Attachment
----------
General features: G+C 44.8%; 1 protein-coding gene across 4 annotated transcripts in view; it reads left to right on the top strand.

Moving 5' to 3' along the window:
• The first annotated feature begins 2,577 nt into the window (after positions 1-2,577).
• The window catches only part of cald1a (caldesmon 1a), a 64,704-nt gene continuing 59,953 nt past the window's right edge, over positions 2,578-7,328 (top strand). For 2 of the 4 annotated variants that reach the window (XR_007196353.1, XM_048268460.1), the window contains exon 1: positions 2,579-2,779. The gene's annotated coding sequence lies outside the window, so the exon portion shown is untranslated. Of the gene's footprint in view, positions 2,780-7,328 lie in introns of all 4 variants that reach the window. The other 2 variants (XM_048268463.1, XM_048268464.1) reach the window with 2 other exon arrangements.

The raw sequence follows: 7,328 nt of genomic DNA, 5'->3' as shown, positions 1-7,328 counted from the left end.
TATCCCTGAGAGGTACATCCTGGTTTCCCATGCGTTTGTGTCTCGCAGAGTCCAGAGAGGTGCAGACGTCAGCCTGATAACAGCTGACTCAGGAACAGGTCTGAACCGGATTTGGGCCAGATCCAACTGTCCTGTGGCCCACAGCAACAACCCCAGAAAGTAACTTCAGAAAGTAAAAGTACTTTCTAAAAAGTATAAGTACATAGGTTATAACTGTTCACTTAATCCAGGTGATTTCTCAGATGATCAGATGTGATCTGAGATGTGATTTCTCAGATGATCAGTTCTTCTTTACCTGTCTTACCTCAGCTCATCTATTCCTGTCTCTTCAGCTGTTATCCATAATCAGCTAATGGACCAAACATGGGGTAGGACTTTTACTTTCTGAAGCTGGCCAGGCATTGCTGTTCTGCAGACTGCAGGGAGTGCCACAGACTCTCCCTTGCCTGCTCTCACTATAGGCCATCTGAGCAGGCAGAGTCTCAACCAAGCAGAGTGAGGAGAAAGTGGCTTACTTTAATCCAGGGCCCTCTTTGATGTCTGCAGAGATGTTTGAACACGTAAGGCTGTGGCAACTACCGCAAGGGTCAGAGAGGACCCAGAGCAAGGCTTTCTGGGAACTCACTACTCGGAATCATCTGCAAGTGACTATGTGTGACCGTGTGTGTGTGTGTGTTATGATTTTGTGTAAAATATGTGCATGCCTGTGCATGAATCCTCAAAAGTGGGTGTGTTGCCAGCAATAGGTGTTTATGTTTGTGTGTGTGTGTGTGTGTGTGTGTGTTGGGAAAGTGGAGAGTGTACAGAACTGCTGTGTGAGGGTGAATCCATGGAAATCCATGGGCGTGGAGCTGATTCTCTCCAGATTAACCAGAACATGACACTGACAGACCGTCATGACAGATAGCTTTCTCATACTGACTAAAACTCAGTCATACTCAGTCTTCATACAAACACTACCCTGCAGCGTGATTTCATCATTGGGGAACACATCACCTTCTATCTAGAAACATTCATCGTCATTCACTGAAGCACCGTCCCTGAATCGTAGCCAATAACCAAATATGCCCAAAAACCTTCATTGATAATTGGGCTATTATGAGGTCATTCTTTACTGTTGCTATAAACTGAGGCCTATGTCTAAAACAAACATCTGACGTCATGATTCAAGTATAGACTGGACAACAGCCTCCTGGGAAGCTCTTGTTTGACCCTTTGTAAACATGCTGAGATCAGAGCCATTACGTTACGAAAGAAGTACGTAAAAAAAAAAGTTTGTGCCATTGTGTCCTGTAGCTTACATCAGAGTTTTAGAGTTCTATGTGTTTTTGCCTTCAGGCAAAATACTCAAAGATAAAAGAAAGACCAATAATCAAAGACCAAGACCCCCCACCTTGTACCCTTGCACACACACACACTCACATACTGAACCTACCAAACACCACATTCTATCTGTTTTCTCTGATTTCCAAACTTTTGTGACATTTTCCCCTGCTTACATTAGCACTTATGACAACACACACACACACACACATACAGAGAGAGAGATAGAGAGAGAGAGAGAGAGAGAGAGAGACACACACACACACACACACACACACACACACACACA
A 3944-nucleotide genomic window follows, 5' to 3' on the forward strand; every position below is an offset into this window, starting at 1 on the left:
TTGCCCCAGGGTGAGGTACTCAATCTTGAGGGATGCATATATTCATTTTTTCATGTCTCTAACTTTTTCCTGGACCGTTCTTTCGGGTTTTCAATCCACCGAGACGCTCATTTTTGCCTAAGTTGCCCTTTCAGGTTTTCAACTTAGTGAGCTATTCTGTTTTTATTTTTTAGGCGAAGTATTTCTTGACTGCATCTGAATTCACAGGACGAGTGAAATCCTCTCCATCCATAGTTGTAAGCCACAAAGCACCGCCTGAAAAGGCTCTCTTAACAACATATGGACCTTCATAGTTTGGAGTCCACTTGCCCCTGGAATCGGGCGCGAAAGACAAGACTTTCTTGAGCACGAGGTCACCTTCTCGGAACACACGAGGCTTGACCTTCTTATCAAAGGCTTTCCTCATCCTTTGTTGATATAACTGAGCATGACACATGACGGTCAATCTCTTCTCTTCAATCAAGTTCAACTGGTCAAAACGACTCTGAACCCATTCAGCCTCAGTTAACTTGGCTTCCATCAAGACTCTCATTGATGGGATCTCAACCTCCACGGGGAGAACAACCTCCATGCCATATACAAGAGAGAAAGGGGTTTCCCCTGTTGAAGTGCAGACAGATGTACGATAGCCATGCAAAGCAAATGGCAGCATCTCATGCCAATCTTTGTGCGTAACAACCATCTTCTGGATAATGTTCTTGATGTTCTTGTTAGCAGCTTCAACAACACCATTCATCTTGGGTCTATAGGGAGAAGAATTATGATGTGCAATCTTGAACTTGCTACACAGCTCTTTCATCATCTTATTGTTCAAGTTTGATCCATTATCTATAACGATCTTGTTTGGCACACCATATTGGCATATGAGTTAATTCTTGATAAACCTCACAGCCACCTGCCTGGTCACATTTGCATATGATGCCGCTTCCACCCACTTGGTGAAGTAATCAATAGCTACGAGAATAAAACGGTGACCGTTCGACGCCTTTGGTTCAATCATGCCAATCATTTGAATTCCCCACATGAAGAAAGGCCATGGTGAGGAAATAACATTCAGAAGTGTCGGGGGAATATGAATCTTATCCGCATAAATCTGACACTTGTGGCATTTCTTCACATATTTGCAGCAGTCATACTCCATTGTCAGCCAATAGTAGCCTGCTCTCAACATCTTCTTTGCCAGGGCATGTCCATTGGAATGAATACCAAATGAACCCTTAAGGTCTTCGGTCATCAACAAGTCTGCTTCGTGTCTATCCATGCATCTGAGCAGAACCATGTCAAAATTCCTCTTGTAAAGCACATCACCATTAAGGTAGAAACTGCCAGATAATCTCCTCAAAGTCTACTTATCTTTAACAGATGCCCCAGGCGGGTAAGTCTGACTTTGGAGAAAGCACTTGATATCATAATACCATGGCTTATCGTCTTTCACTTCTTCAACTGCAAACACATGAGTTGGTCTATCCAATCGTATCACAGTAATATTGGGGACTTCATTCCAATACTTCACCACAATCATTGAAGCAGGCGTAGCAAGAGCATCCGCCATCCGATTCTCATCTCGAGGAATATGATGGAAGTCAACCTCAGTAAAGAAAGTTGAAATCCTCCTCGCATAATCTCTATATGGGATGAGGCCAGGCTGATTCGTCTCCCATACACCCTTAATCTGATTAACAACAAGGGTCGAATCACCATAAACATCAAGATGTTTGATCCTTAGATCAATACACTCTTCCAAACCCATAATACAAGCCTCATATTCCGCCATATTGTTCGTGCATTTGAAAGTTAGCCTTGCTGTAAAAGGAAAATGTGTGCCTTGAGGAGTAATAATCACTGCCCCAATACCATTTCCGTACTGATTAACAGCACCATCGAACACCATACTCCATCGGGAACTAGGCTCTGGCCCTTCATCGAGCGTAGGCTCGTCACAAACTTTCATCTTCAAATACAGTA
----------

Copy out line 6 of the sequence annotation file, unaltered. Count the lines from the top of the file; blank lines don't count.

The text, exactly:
TATCCCTGAGAGGTACATCCTGGTTTCCCATGCGTTTGTGTCTCGCAGAGTCCAGAGAGGTGCAGACGTCAGCCTGATAACAGCTGACTCAGGAACAGGTCTGAACCGGATTTGGGCCAGATCCAACTGTCCTGTGGCCCACAGCAACAACCCCAGAAAGTAACTTCAGAAAGTAAAAGTACTTTCTAAAAAGTATAAGTACATAGGTTATAACTGTTCACTTAATCCAGGTGATTTCTCAGATGATCAGATGTGATCTGAGATGTGATTTCTCAGATGATCAGTTCTTCTTTACCTGTCTTACCTCAGCTCATCTATTCCTGTCTCTTCAGCTGTTATCCATAATCAGCTAATGGACCAAACATGGGGTAGGACTTTTACTTTCTGAAGCTGGCCAGGCATTGCTGTTCTGCAGACTGCAGGGAGTGCCACAGACTCTCCCTTGCCTGCTCTCACTATAGGCCATCTGAGCAGGCAGAGTCTCAACCAAGCAGAGTGAGGAGAAAGTGGCTTACTTTAATCCAGGGCCCTCTTTGATGTCTGCAGAGATGTTTGAACACGTAAGGCTGTGGCAACTACCGCAAGGGTCAGAGAGGACCCAGAGCAAGGCTTTCTGGGAACTCACTACTCGGAATCATCTGCAAGTGACTATGTGTGACCGTGTGTGTGTGTGTGTTATGATTTTGTGTAAAATATGTGCATGCCTGTGCATGAATCCTCAAAAGTGGGTGTGTTGCCAGCAATAGGTGTTTATGTTTGTGTGTGTGTGTGTGTGTGTGTGTGTTGGGAAAGTGGAGAGTGTACAGAACTGCTGTGTGAGGGTGAATCCATGGAAATCCATGGGCGTGGAGCTGATTCTCTCCAGATTAACCAGAACATGACACTGACAGACCGTCATGACAGATAGCTTTCTCATACTGACTAAAACTCAGTCATACTCAGTCTTCATACAAACACTACCCTGCAGCGTGATTTCATCATTGGGGAACACATCACCTTCTATCTAGAAACATTCATCGTCATTCACTGAAGCACCGTCCCTGAATCGTAGCCAATAACCAAATATGCCCAAAAACCTTCATTGATAATTGGGCTATTATGAGGTCATTCTTTACTGTTGCTATAAACTGAGGCCTATGTCTAAAACAAACATCTGACGTCATGATTCAAGTATAGACTGGACAACAGCCTCCTGGGAAGCTCTTGTTTGACCCTTTGTAAACATGCTGAGATCAGAGCCATTACGTTACGAAAGAAGTACGTAAAAAAAAAAGTTTGTGCCATTGTGTCCTGTAGCTTACATCAGAGTTTTAGAGTTCTATGTGTTTTTGCCTTCAGGCAAAATACTCAAAGATAAAAGAAAGACCAATAATCAAAGACCAAGACCCCCCACCTTGTACCCTTGCACACACACACACTCACATACTGAACCTACCAAACACCACATTCTATCTGTTTTCTCTGATTTCCAAACTTTTGTGACATTTTCCCCTGCTTACATTAGCACTTATGACAACACACACACACACACACATACAGAGAGAGAGATAGAGAGAGAGAGAGAGAGAGAGAGAGACACACACACACACACACACACACACACACACACACA